25 September 2015
The Garvan Institute in Australia and Genomics England in the UK are to work together to make genomic information more accessible, meaningful and usable.
The two bodies have signed a memorandum of understanding in which they agree to pool their collective expertise on genomics related activitie s to advance genomics medicine in both Australia and the UK. Specifically they will be working to improve the capture of clinical information and integrate it with genomic data.
Professor John Mattick, Executive Director of Garvan, said “This agreement is an important step for both nations. It enables us to use our complementary expertise to advance our shared vision of the global transformation of medicine through the use of genomic information.”
Professor Mark Caulfield, Chief Scientist at Genomics England states “I am delighted we are collaborating with the Garvan Institute of Medical Research in Australia. This Partnership will allow us to share tools and approaches to harmonise datasets in Australia and the UK. Our aim is to support other countries in establishing similar programmes to the 100,000 Genomes Project around the world.”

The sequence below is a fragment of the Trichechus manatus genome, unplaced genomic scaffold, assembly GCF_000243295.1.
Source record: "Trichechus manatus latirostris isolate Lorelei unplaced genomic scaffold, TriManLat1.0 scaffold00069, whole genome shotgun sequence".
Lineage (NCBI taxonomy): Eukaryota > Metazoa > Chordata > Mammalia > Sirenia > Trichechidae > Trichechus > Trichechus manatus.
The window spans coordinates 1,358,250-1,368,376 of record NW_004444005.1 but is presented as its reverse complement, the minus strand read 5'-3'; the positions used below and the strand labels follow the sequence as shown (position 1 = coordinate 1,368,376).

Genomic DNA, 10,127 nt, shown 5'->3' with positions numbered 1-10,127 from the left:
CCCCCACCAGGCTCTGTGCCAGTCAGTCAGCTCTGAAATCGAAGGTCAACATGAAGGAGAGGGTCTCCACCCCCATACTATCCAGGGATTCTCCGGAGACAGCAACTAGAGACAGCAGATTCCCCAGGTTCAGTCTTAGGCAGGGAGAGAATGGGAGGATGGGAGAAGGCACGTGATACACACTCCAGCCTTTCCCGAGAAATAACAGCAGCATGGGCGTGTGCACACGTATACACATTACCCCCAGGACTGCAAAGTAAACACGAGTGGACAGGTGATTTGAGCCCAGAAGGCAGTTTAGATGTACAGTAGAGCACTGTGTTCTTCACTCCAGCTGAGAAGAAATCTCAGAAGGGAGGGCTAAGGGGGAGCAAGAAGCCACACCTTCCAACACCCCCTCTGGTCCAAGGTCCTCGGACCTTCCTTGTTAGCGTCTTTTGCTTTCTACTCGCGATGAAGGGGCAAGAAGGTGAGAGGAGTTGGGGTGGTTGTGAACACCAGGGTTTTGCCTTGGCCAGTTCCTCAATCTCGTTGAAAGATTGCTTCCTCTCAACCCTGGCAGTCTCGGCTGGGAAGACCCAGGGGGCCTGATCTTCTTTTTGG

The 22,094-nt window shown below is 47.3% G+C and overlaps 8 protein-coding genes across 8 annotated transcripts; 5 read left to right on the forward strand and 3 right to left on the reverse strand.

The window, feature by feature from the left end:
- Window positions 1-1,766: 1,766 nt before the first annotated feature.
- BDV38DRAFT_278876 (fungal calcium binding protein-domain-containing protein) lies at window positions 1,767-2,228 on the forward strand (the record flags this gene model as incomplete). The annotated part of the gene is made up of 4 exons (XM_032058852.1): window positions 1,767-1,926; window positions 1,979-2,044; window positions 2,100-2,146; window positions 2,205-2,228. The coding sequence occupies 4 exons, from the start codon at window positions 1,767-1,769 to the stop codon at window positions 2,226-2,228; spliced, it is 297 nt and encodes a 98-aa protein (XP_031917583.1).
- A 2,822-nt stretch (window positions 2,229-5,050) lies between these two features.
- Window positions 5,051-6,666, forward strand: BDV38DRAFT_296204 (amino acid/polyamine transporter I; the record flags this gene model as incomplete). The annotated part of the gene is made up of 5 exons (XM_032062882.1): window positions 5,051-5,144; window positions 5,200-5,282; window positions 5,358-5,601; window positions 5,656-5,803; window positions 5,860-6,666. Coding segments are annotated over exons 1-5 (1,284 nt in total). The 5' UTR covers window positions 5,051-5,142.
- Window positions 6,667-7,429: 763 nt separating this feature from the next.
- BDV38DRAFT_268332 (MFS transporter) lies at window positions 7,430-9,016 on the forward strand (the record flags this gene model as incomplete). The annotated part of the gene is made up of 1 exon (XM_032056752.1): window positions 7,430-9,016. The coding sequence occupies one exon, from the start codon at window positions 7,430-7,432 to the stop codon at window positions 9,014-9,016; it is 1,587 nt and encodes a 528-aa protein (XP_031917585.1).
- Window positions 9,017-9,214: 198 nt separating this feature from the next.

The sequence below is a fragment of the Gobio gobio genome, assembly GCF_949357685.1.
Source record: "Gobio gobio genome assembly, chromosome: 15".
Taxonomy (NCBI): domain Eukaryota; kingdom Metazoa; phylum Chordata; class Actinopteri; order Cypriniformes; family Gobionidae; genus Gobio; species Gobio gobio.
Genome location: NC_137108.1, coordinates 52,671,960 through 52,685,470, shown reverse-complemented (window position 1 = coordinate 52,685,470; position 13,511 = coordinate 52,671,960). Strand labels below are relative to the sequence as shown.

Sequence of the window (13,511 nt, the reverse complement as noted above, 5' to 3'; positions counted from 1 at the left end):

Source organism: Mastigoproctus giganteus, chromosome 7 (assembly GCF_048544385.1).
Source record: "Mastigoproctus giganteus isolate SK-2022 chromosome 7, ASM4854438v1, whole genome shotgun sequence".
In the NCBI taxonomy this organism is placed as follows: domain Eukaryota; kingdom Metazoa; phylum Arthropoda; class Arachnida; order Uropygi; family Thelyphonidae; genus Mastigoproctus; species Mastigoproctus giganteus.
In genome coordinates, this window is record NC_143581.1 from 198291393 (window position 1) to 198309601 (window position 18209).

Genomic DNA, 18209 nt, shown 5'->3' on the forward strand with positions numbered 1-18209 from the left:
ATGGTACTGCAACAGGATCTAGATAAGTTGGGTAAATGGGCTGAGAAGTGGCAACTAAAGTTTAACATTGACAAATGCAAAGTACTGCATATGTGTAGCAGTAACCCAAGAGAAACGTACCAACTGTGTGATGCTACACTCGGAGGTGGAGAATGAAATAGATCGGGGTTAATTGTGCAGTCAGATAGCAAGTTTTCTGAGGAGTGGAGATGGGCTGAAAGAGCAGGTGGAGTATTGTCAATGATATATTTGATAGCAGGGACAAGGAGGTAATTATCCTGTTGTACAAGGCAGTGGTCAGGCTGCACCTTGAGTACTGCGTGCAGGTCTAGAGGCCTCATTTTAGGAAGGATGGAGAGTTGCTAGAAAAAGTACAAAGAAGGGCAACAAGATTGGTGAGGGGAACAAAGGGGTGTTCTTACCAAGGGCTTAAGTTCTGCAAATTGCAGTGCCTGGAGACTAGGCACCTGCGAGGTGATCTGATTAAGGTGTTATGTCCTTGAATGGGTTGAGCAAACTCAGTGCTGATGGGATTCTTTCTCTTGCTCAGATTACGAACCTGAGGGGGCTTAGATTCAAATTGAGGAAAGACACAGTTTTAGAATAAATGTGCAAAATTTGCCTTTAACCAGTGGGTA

Garvan’s aim is to contribute to genomics research so as to enable people to lead healthy lifestyles. In the past 50 years, Garvan has played a key role in improving understanding of major diseases such as cancer and diabetes. For example, the institute’s Shane Gray (Associate Professor) is part of a collaboration that has been awarded a further $3.3 million to continue their innovative research to make Islet transplantation therapy a practical option for curing diabetes Type 1.
Genomics England was established by the British Department of health in 2013 to implement the 100,000 Genomes project. The aim of this project is to sequence 100,000 genomes from approximately 70,000 people. The majority of these people have rare diseases or a form of cancer.